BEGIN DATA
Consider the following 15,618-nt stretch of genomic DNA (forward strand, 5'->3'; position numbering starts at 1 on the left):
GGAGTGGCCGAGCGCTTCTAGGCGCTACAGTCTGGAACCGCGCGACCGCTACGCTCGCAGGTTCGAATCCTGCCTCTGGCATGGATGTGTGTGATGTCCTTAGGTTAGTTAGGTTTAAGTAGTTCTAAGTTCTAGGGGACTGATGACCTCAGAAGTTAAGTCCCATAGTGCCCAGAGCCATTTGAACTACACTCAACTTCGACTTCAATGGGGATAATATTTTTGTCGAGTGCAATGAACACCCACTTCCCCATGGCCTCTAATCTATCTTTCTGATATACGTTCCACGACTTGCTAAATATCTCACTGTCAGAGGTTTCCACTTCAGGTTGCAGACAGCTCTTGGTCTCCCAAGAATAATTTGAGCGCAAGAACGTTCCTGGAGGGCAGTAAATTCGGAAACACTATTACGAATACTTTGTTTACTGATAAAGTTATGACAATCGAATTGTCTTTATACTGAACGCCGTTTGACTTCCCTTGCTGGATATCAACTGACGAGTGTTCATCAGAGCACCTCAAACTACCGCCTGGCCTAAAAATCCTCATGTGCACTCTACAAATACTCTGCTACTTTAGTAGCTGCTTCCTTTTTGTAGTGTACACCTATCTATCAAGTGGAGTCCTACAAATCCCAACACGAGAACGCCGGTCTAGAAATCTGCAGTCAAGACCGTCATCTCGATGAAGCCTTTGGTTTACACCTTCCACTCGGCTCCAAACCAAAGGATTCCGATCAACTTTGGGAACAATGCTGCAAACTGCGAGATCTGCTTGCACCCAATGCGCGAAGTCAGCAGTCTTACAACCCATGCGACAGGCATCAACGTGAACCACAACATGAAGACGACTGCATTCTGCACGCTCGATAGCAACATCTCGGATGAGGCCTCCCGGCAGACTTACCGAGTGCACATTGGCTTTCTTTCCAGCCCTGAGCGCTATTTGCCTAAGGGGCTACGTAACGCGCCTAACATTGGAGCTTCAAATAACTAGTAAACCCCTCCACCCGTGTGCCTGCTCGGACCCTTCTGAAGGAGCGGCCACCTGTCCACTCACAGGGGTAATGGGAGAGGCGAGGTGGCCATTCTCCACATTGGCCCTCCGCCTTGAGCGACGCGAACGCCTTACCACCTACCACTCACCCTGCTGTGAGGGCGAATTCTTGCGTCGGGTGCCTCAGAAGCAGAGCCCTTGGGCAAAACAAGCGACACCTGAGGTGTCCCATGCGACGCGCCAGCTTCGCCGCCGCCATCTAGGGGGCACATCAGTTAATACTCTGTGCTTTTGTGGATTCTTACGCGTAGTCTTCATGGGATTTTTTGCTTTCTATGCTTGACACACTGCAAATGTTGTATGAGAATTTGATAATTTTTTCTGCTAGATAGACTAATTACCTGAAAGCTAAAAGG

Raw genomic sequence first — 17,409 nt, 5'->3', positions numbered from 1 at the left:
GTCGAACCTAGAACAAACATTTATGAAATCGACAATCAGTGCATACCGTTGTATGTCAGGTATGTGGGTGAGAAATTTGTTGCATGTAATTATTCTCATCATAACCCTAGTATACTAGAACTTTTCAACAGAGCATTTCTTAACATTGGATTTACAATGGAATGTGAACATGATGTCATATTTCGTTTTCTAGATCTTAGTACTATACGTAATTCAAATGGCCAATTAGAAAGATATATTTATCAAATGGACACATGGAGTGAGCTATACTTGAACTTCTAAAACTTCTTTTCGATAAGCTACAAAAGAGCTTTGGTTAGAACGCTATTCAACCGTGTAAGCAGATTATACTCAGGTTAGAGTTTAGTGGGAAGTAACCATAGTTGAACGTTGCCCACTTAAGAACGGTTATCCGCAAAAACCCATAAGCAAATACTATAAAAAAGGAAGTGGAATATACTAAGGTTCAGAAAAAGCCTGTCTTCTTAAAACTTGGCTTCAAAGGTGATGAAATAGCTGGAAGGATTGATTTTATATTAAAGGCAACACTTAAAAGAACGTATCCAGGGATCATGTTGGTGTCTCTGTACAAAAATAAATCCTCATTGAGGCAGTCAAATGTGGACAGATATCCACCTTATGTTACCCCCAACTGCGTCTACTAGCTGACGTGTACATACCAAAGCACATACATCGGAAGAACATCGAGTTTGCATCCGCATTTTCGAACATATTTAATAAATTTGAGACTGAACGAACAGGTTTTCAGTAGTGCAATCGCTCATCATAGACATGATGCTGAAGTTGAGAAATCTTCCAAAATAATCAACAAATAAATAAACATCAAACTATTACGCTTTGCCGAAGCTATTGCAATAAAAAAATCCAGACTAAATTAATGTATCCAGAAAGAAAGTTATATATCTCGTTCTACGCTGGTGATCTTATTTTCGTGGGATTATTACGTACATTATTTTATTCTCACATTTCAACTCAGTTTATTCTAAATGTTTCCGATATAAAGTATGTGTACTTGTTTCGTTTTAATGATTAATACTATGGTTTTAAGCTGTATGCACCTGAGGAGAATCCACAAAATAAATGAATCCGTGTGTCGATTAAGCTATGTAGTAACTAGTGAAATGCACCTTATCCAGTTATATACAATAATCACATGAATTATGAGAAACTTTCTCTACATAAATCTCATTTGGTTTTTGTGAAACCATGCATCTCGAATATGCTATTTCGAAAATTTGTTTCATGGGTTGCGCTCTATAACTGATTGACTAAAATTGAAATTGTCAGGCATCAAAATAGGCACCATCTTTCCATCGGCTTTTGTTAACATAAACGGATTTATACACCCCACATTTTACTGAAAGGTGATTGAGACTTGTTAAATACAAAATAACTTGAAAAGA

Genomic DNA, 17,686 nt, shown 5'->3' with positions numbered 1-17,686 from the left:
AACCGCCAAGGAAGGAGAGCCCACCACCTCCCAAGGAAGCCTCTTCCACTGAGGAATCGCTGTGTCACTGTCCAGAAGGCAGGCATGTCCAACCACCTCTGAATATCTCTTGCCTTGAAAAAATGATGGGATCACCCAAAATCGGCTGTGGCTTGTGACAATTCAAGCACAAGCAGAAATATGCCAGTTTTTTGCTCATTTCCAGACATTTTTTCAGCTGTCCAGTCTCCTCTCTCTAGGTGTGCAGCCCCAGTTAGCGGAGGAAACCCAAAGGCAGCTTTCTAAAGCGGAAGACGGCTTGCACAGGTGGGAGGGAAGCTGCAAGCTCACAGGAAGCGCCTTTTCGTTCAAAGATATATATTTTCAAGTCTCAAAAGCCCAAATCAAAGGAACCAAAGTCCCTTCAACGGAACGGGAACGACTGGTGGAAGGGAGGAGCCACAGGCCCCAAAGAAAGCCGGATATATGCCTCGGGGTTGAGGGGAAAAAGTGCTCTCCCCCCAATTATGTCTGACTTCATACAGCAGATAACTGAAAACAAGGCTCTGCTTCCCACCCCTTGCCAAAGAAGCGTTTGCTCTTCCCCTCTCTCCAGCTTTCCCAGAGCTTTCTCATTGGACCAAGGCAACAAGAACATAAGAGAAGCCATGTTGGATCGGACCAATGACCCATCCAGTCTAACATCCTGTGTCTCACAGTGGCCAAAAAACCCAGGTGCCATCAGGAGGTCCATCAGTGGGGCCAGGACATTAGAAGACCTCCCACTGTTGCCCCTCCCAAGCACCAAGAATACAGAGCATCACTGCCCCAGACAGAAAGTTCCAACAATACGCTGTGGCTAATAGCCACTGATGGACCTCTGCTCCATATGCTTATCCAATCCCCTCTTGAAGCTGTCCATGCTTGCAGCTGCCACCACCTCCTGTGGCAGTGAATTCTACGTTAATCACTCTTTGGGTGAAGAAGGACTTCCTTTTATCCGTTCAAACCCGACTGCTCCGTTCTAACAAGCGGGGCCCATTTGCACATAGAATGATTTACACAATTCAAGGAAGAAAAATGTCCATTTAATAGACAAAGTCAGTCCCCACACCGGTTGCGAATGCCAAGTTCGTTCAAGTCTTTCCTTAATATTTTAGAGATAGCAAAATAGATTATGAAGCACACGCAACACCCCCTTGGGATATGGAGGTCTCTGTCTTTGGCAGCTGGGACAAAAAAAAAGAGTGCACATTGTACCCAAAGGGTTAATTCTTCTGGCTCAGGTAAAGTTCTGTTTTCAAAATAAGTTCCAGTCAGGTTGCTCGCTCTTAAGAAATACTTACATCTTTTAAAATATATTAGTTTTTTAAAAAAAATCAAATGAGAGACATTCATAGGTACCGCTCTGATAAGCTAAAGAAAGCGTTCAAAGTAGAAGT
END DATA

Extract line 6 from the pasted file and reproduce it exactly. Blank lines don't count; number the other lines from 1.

AACCGCCAAGGAAGGAGAGCCCACCACCTCCCAAGGAAGCCTCTTCCACTGAGGAATCGCTGTGTCACTGTCCAGAAGGCAGGCATGTCCAACCACCTCTGAATATCTCTTGCCTTGAAAAAATGATGGGATCACCCAAAATCGGCTGTGGCTTGTGACAATTCAAGCACAAGCAGAAATATGCCAGTTTTTTGCTCATTTCCAGACATTTTTTCAGCTGTCCAGTCTCCTCTCTCTAGGTGTGCAGCCCCAGTTAGCGGAGGAAACCCAAAGGCAGCTTTCTAAAGCGGAAGACGGCTTGCACAGGTGGGAGGGAAGCTGCAAGCTCACAGGAAGCGCCTTTTCGTTCAAAGATATATATTTTCAAGTCTCAAAAGCCCAAATCAAAGGAACCAAAGTCCCTTCAACGGAACGGGAACGACTGGTGGAAGGGAGGAGCCACAGGCCCCAAAGAAAGCCGGATATATGCCTCGGGGTTGAGGGGAAAAAGTGCTCTCCCCCCAATTATGTCTGACTTCATACAGCAGATAACTGAAAACAAGGCTCTGCTTCCCACCCCTTGCCAAAGAAGCGTTTGCTCTTCCCCTCTCTCCAGCTTTCCCAGAGCTTTCTCATTGGACCAAGGCAACAAGAACATAAGAGAAGCCATGTTGGATCGGACCAATGACCCATCCAGTCTAACATCCTGTGTCTCACAGTGGCCAAAAAACCCAGGTGCCATCAGGAGGTCCATCAGTGGGGCCAGGACATTAGAAGACCTCCCACTGTTGCCCCTCCCAAGCACCAAGAATACAGAGCATCACTGCCCCAGACAGAAAGTTCCAACAATACGCTGTGGCTAATAGCCACTGATGGACCTCTGCTCCATATGCTTATCCAATCCCCTCTTGAAGCTGTCCATGCTTGCAGCTGCCACCACCTCCTGTGGCAGTGAATTCTACGTTAATCACTCTTTGGGTGAAGAAGGACTTCCTTTTATCCGTTCAAACCCGACTGCTCCGTTCTAACAAGCGGGGCCCATTTGCACATAGAATGATTTACACAATTCAAGGAAGAAAAATGTCCATTTAATAGACAAAGTCAGTCCCCACACCGGTTGCGAATGCCAAGTTCGTTCAAGTCTTTCCTTAATATTTTAGAGATAGCAAAATAGATTATGAAGCACACGCAACACCCCCTTGGGATATGGAGGTCTCTGTCTTTGGCAGCTGGGACAAAAAAAAAGAGTGCACATTGTACCCAAAGGGTTAATTCTTCTGGCTCAGGTAAAGTTCTGTTTTCAAAATAAGTTCCAGTCAGGTTGCTCGCTCTTAAGAAATACTTACATCTTTTAAAATATATTAGTTTTTTAAAAAAAATCAAATGAGAGACATTCATAGGTACCGCTCTGATAAGCTAAAGAAAGCGTTCAAAGTAGAAGT